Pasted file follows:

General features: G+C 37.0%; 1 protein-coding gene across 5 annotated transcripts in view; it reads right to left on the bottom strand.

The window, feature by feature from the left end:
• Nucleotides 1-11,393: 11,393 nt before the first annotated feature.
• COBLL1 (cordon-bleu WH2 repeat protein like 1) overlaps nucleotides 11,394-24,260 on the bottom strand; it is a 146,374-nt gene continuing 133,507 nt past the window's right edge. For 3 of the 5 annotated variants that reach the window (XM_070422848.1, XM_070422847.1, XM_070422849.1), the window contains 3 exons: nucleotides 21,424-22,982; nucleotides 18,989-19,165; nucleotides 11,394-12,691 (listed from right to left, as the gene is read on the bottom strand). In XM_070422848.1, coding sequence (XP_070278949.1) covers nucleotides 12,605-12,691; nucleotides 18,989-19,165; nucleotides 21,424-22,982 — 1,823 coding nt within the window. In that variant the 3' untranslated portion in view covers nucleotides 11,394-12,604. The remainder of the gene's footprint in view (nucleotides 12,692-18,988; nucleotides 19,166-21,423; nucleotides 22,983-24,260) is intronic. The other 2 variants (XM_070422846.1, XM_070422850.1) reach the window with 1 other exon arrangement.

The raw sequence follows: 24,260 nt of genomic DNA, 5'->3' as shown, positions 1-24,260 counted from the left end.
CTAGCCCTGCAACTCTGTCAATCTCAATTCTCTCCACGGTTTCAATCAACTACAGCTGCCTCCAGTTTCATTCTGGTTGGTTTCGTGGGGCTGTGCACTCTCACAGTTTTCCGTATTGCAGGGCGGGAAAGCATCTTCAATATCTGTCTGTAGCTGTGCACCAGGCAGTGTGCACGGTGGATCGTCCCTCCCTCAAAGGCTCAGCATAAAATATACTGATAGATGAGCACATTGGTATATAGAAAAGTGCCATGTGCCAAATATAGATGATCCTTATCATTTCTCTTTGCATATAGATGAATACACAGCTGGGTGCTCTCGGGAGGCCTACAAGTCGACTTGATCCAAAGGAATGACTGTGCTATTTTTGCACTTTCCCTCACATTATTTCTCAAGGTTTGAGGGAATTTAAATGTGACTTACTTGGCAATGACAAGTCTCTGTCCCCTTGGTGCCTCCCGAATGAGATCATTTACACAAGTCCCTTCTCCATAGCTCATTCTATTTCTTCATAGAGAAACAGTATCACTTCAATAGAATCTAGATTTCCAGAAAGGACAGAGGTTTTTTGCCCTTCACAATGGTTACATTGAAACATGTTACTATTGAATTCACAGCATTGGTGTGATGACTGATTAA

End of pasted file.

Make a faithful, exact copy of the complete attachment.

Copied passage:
General features: G+C 37.0%; 1 protein-coding gene across 5 annotated transcripts in view; it reads right to left on the bottom strand.

The window, feature by feature from the left end:
• Nucleotides 1-11,393: 11,393 nt before the first annotated feature.
• COBLL1 (cordon-bleu WH2 repeat protein like 1) overlaps nucleotides 11,394-24,260 on the bottom strand; it is a 146,374-nt gene continuing 133,507 nt past the window's right edge. For 3 of the 5 annotated variants that reach the window (XM_070422848.1, XM_070422847.1, XM_070422849.1), the window contains 3 exons: nucleotides 21,424-22,982; nucleotides 18,989-19,165; nucleotides 11,394-12,691 (listed from right to left, as the gene is read on the bottom strand). In XM_070422848.1, coding sequence (XP_070278949.1) covers nucleotides 12,605-12,691; nucleotides 18,989-19,165; nucleotides 21,424-22,982 — 1,823 coding nt within the window. In that variant the 3' untranslated portion in view covers nucleotides 11,394-12,604. The remainder of the gene's footprint in view (nucleotides 12,692-18,988; nucleotides 19,166-21,423; nucleotides 22,983-24,260) is intronic. The other 2 variants (XM_070422846.1, XM_070422850.1) reach the window with 1 other exon arrangement.

The raw sequence follows: 24,260 nt of genomic DNA, 5'->3' as shown, positions 1-24,260 counted from the left end.
CTAGCCCTGCAACTCTGTCAATCTCAATTCTCTCCACGGTTTCAATCAACTACAGCTGCCTCCAGTTTCATTCTGGTTGGTTTCGTGGGGCTGTGCACTCTCACAGTTTTCCGTATTGCAGGGCGGGAAAGCATCTTCAATATCTGTCTGTAGCTGTGCACCAGGCAGTGTGCACGGTGGATCGTCCCTCCCTCAAAGGCTCAGCATAAAATATACTGATAGATGAGCACATTGGTATATAGAAAAGTGCCATGTGCCAAATATAGATGATCCTTATCATTTCTCTTTGCATATAGATGAATACACAGCTGGGTGCTCTCGGGAGGCCTACAAGTCGACTTGATCCAAAGGAATGACTGTGCTATTTTTGCACTTTCCCTCACATTATTTCTCAAGGTTTGAGGGAATTTAAATGTGACTTACTTGGCAATGACAAGTCTCTGTCCCCTTGGTGCCTCCCGAATGAGATCATTTACACAAGTCCCTTCTCCATAGCTCATTCTATTTCTTCATAGAGAAACAGTATCACTTCAATAGAATCTAGATTTCCAGAAAGGACAGAGGTTTTTTGCCCTTCACAATGGTTACATTGAAACATGTTACTATTGAATTCACAGCATTGGTGTGATGACTGATTAA